A sign reminds travelers to wear face covers at an American Airlines Group Inc. gate at Los Angeles International Airport in Los Angeles, California, United States on Thursday, October 1, 2020. Patrick T. Fallon / Bloomberg / Getty Images

Experts are giving mixed messages on the Covid-19 risks of air travel as Americans ponder their Thanksgiving vacation plans.

A Harvard University study published Tuesday modeled airflow in commercial aircraft and said the special ventilation systems on board filter out 99% of the viruses in the air.

The team of scientists concluded that a “multi-layered approach with gate-to-gate ventilation reduces the risk of SARS-CoV-2 transmission on board aircraft among other routine activities during the pandemic such as grocery shopping or eating out”.

A contract tracking study published by Irish researchers linked 13 cases to a single passenger on a seven-hour international flight this summer with fewer than one seat in five occupied. Some passengers may not have been wearing masks.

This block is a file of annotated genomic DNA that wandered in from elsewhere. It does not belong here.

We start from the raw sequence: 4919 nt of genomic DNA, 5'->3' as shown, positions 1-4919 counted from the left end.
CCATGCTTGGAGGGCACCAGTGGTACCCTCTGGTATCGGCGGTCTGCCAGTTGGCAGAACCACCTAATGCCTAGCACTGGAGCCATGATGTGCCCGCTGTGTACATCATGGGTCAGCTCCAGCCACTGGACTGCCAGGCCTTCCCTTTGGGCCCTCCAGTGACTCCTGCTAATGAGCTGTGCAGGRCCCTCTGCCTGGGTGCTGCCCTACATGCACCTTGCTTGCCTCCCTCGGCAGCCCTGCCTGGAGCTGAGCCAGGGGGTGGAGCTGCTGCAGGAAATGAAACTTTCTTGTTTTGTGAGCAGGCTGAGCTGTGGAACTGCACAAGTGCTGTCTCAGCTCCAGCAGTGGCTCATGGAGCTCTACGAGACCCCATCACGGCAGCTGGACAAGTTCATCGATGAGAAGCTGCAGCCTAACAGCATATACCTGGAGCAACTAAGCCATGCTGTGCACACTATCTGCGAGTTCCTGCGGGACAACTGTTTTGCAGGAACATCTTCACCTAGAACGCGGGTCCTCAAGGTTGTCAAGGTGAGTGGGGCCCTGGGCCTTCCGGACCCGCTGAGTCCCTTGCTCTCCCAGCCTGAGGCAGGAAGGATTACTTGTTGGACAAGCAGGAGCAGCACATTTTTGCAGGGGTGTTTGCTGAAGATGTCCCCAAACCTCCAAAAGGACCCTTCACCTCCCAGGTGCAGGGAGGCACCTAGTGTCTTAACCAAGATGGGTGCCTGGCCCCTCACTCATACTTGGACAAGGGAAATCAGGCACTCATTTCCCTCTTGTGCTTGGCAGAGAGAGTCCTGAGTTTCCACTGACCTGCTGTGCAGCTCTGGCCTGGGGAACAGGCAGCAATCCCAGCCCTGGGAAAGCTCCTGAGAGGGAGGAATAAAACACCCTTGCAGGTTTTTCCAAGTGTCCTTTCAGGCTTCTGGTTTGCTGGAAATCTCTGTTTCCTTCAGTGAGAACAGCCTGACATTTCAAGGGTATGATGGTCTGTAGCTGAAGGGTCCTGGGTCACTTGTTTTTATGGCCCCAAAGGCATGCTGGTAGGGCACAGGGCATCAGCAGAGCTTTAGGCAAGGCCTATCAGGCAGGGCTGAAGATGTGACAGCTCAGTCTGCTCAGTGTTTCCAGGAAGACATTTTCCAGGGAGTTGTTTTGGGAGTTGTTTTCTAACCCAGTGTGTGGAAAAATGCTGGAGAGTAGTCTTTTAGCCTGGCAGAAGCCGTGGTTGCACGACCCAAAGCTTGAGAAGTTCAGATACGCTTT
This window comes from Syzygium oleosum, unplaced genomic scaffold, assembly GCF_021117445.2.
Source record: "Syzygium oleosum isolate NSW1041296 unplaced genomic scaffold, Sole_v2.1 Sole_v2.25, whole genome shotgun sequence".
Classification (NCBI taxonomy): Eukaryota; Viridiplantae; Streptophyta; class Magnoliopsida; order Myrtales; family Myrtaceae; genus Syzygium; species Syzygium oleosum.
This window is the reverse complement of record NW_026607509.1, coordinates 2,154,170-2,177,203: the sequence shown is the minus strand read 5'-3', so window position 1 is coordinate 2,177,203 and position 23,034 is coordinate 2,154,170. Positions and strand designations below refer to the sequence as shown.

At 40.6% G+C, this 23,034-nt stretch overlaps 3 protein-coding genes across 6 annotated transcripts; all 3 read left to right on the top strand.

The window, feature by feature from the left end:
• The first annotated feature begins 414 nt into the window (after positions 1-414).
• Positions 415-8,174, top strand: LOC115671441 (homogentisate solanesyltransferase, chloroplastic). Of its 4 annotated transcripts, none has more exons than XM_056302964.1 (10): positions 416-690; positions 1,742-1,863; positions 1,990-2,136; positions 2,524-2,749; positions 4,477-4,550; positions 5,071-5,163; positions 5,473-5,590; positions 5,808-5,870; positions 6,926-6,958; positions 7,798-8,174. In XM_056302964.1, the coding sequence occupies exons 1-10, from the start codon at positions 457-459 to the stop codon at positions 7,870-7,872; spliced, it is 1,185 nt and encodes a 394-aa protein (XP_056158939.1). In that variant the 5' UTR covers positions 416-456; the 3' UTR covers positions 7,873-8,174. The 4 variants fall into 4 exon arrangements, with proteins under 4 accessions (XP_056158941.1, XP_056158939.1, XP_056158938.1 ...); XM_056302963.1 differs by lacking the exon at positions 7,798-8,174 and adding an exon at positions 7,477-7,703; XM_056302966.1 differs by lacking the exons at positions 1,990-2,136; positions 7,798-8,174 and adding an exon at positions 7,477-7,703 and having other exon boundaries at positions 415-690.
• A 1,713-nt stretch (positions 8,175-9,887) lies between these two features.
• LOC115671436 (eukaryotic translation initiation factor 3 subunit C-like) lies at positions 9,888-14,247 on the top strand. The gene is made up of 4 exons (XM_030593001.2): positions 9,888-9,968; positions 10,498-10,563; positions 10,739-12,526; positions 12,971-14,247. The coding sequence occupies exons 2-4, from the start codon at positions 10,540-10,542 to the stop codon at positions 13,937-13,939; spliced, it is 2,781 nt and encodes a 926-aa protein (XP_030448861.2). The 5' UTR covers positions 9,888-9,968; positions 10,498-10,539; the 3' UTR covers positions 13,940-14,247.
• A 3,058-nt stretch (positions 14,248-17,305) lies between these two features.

The researchers conclude that some of the spread must have occurred on the plane because some of the passengers “had no connection to the social or airport lounge with Groups 1 or 2 before the flight and were not sitting in two rows of them”.

The Harvard researchers described the wearing of masks as a crucial part of the safety of travelers in airplane cabins, but no longer called for a state mask mandate on board flights. But more research needs to be done with people congregating in jetways, corridors, and airports – where ventilation systems may not be as efficient as in airplanes.

Harvard’s findings mirror the findings of recent studies by the Department of Defense, Boeing and Airbus, as airlines struggle to bring domestic passenger traffic above 40 percent year-on-year levels.

Last week, Southwest Airlines cited the earlier studies as a reason to resume sales of every seat on its flights from December 1st.


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